Like its game, Sonic Lost World Original Soundtrack Without Boundaries is a fun but deeply flawed album. It lacks a clear focus and direction, and while it juggles around various tones and musical styles enjoyably, it becomes all too apparent that it really is aimless. The level music is well done, and its orchestral themes are produced gorgeously, but it doesn’t have anything to anchor these elements together. Instead it wastes 40 minutes on obnoxiously done cutscene music and jingles. This especially becomes notable if you proceed to buy the soundtrack off of iTunes or Amazon. Sega has had a terrible habit now of releasing its soundtracks in volumes, meaning that you have to purchase three “different” albums to get the complete soundtrack. It’s an awful practice, and makes this soundtrack surprisingly pricey, even as a digital download. Regardless, while it has some amazing tracks, I can really only recommend the full album to Sonic fans. It’s certainly not the best to come out of Sonic Team and Tomoya Ohtani, but can still be enjoyable for what it offers.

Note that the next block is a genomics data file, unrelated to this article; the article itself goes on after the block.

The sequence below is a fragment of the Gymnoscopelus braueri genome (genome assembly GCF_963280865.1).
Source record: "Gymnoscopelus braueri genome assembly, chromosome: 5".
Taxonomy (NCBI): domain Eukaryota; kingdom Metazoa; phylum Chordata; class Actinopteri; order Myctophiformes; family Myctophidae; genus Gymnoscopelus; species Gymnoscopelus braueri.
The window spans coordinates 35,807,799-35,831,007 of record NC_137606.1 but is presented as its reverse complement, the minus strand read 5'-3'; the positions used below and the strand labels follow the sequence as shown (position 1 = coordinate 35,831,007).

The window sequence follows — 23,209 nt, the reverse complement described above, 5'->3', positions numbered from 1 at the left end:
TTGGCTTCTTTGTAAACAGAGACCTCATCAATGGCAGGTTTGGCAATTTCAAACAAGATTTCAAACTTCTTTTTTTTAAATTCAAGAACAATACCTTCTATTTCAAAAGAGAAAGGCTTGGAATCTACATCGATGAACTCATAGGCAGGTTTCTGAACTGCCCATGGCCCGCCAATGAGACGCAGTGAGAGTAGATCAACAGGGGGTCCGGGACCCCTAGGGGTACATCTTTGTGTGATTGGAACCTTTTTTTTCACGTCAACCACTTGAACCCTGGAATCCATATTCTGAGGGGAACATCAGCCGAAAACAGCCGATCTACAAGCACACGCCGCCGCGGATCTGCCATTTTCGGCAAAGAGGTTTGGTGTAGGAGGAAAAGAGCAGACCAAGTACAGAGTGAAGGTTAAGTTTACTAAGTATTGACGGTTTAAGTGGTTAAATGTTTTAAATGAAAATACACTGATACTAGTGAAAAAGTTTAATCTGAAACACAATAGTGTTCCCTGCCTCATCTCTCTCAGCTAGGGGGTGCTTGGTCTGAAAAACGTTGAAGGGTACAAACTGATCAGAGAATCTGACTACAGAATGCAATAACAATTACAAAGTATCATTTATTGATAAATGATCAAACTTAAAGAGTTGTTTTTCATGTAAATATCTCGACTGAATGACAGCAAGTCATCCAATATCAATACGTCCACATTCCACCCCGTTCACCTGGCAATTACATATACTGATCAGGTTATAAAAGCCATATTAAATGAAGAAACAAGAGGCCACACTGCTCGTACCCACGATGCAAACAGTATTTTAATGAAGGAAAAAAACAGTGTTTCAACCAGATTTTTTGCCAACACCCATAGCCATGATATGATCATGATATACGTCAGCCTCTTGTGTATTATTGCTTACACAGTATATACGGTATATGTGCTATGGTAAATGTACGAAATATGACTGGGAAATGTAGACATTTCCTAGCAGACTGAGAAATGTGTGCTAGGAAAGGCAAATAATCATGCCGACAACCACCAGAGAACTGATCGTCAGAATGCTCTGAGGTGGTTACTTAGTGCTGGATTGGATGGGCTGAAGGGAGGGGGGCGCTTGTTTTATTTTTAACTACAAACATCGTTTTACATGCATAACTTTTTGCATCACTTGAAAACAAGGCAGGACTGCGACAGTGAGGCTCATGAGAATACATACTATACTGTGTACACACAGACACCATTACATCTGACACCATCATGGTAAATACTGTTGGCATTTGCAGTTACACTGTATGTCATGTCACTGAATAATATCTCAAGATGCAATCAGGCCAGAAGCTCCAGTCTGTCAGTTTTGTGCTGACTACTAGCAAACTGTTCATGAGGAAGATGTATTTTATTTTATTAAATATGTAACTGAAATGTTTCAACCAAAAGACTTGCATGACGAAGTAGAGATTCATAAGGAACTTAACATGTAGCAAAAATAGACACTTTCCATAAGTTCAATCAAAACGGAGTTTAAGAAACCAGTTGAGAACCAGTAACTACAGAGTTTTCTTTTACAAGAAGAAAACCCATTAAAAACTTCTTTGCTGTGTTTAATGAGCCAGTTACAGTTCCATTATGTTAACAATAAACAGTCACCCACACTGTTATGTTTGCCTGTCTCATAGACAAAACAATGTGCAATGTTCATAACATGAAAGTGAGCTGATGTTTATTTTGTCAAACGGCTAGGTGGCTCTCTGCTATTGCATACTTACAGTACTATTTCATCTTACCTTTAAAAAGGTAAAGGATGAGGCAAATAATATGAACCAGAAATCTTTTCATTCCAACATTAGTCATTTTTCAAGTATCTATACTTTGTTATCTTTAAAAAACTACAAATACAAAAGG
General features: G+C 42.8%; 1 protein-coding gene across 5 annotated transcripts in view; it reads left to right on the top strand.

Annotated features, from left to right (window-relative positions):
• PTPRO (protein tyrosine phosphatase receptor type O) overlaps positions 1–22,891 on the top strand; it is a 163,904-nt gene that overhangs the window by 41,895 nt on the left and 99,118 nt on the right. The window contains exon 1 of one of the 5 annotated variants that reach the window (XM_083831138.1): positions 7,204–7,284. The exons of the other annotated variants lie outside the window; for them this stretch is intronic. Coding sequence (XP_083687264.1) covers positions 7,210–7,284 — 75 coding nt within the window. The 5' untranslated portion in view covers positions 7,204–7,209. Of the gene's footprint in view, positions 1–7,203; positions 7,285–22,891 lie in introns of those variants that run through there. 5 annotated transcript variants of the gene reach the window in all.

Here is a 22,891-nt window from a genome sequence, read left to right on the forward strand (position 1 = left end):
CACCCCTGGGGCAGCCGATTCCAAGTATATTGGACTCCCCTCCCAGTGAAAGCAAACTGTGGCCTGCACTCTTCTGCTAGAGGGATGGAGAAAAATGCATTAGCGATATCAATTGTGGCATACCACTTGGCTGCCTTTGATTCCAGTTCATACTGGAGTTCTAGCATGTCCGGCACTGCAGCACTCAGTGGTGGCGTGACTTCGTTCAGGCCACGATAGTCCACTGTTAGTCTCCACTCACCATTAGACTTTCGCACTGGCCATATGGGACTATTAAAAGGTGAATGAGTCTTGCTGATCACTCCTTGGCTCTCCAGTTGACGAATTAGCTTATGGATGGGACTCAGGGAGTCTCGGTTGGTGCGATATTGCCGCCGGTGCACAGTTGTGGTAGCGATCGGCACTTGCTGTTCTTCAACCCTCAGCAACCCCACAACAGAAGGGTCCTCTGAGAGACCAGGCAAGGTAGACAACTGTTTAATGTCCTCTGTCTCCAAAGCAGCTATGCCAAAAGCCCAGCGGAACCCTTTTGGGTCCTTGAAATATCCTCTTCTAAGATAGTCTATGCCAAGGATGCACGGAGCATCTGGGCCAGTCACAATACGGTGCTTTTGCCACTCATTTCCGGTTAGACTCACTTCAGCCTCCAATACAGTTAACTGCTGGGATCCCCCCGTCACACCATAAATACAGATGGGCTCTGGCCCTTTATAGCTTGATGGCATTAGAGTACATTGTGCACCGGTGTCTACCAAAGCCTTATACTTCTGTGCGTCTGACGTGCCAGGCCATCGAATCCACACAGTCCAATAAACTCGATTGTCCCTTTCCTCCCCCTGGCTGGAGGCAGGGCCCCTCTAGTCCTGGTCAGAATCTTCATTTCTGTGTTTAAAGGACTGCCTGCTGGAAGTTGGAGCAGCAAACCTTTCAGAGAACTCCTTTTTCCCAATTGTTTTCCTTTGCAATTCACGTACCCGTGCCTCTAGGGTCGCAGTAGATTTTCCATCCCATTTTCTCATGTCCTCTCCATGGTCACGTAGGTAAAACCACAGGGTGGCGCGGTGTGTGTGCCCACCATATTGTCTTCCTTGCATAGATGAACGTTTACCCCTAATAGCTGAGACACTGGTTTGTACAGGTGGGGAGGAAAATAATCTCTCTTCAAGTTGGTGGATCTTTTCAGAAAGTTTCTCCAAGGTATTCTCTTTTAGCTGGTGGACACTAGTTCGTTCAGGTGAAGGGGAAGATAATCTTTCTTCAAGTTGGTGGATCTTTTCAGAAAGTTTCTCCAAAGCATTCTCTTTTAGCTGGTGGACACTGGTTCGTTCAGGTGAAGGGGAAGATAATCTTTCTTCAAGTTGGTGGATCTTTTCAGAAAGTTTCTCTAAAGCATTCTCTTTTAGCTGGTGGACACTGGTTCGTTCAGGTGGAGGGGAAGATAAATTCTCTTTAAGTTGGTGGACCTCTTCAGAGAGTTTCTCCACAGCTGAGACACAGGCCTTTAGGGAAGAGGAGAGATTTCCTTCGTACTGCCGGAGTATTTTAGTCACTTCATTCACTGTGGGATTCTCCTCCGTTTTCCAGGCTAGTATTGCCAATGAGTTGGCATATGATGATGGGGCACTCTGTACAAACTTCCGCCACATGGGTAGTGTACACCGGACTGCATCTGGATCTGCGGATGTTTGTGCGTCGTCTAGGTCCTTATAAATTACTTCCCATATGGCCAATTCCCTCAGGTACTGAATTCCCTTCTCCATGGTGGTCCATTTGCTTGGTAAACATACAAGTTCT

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Posted on February 24, 2016 by Julius Acero. Last modified on February 24, 2016.